University of Vermont

Division of Human Resources, Diversity and Multicultural Affairs

Our History of Diversity

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This diversity timeline is an attempt to highlight some of the major diversity movements, obstacles and victories in UVM's long history. It is not an all-inclusive timeline.

I love diversity
GLBA organization organized regional conference for GLB organizations
New director of Office of Multicultural Affairs, Anthony Chavez, plans outreach activities for prospective ALANA students visiting campus and directs recruitment and retention programs for multiracial students. He also raises funds and writes grants for ALANA scholarships and multicultural enrichment programming.
Commission on Racial Justice and Multicultural Education is charged "to serve as the principal group for planning, implementing and monitoring campus efforts in the area of racial equality and justice."
UVM officials and Burlington community members meet to discussing hiring practices of the state's largest school and one of the area's largest employers.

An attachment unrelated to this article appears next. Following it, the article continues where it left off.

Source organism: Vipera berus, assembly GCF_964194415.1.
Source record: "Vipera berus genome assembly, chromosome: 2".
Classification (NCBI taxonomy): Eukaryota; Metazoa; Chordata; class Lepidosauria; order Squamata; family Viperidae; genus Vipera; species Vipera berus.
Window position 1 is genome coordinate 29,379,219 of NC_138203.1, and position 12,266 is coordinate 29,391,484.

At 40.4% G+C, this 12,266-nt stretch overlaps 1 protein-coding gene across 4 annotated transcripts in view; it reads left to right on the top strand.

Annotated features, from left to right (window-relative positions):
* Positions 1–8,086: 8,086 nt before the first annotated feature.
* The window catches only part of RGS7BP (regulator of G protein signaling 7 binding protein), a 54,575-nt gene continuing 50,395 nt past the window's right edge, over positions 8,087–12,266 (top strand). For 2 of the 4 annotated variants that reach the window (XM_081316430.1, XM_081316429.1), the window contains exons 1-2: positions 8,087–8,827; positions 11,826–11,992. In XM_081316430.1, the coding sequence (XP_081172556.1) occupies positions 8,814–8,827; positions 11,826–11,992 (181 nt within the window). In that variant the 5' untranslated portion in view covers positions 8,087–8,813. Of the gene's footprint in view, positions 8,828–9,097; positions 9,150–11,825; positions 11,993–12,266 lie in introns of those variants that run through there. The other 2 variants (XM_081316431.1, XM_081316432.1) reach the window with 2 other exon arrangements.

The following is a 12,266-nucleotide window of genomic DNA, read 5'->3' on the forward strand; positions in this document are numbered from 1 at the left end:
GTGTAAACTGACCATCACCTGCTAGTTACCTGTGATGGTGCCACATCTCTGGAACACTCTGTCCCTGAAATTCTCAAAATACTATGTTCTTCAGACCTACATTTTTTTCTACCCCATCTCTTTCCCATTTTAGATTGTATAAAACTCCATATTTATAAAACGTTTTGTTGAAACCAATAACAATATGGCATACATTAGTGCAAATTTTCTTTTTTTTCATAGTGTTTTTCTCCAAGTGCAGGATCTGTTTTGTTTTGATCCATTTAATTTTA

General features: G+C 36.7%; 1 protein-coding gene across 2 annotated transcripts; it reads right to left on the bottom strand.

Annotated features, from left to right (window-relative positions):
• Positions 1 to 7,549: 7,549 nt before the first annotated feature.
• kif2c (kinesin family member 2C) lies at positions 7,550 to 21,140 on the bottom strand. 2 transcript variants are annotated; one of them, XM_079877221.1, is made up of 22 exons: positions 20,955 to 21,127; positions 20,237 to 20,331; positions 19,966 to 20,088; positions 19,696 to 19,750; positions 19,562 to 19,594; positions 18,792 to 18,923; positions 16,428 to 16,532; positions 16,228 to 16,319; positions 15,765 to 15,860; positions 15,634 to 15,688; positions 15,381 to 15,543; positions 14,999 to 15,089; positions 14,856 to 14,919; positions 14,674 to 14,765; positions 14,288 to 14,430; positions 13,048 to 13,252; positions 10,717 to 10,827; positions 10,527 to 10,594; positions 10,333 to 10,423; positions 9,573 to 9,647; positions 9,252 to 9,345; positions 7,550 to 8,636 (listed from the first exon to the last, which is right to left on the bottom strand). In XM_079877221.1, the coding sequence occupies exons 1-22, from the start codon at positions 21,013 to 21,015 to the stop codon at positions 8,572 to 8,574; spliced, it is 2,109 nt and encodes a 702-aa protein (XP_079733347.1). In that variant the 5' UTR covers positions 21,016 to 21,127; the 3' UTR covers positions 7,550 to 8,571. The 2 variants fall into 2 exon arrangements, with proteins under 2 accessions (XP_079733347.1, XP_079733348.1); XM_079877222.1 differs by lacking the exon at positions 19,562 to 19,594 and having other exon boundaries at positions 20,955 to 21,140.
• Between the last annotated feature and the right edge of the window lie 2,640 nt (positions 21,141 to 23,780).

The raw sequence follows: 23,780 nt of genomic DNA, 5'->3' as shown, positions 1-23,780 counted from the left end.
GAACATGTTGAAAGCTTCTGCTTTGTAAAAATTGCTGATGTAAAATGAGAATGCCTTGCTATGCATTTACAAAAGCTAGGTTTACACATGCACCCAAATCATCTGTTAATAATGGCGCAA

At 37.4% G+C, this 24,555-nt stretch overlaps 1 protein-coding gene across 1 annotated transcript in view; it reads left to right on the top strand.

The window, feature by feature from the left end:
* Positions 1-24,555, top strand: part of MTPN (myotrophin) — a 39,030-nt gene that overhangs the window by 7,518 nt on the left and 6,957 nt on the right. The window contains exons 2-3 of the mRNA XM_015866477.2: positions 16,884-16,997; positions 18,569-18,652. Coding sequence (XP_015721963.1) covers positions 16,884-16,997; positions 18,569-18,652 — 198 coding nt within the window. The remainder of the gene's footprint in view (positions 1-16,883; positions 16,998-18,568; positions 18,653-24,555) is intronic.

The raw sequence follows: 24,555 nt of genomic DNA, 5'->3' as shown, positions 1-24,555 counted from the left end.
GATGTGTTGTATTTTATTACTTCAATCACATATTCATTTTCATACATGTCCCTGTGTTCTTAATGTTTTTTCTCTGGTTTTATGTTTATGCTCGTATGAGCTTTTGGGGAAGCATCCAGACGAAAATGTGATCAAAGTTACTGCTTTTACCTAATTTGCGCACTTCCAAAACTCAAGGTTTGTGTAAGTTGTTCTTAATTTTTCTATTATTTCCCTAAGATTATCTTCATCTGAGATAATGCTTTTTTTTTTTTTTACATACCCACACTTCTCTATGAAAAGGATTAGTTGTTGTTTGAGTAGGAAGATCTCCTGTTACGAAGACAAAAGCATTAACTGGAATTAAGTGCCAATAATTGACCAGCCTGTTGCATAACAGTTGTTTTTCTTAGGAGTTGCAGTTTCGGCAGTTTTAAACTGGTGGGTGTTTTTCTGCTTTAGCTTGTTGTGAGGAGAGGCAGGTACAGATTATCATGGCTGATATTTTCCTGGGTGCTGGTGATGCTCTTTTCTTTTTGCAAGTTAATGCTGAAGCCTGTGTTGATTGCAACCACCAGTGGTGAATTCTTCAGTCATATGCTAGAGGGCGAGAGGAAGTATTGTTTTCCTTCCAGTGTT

UVM trustees order a plan to increase diversity.
Donald Grinde named Director of UVM's new ALANA (African-, Latino-, Asian- and Native-American) Studies Program.
UVM establishes the H. Lawrence McCrorey Collection and Gallery of Multicultural Art at the Bailey/Howe Library. McCrorey, a teacher and leader for 27 years, commented and lectured on racism and the value of multicultural education.
As a result of student Maneshkona Shontae Praileau's hunger strike, a national movement begins and calls for students nationwide to join together. Support for Shontae comes from around the world once word gets out over the Internet.
First woman president, Judith Ramaley begins at UVM and pushes for respect, tolerance and diversity.
Provost Gamble met with 25 LGBT members of faculty and staff to create a staff position to address LGBT issues. A half-time position was promised and created in August 1998.
UVM Board of Trustees endorses Our Common Ground platform.
The U.S. Department of Education's Office for Civil Rights (OCR), in partnership with UVM, has completed a seven-month review of the campus' racial climate. President Judith Ramaley, in turn, has announced a series of goals, stemming from this collaboration.
Gov. Howard Dean and Mayor Peter Clavelle speak at the grand opening ceremony of the University of Vermont's Center for Cultural Pluralism.
Provost John Bramley agrees to fund LGBTQA services full-time.
Asst. Professor Valerie Rohy joins English department as first faculty member with LGBT studies background. Soon thereafter, she started work to create a minor in Sexuality and Gender Identity Studies.

Last modified November 23 2014 12:19 PM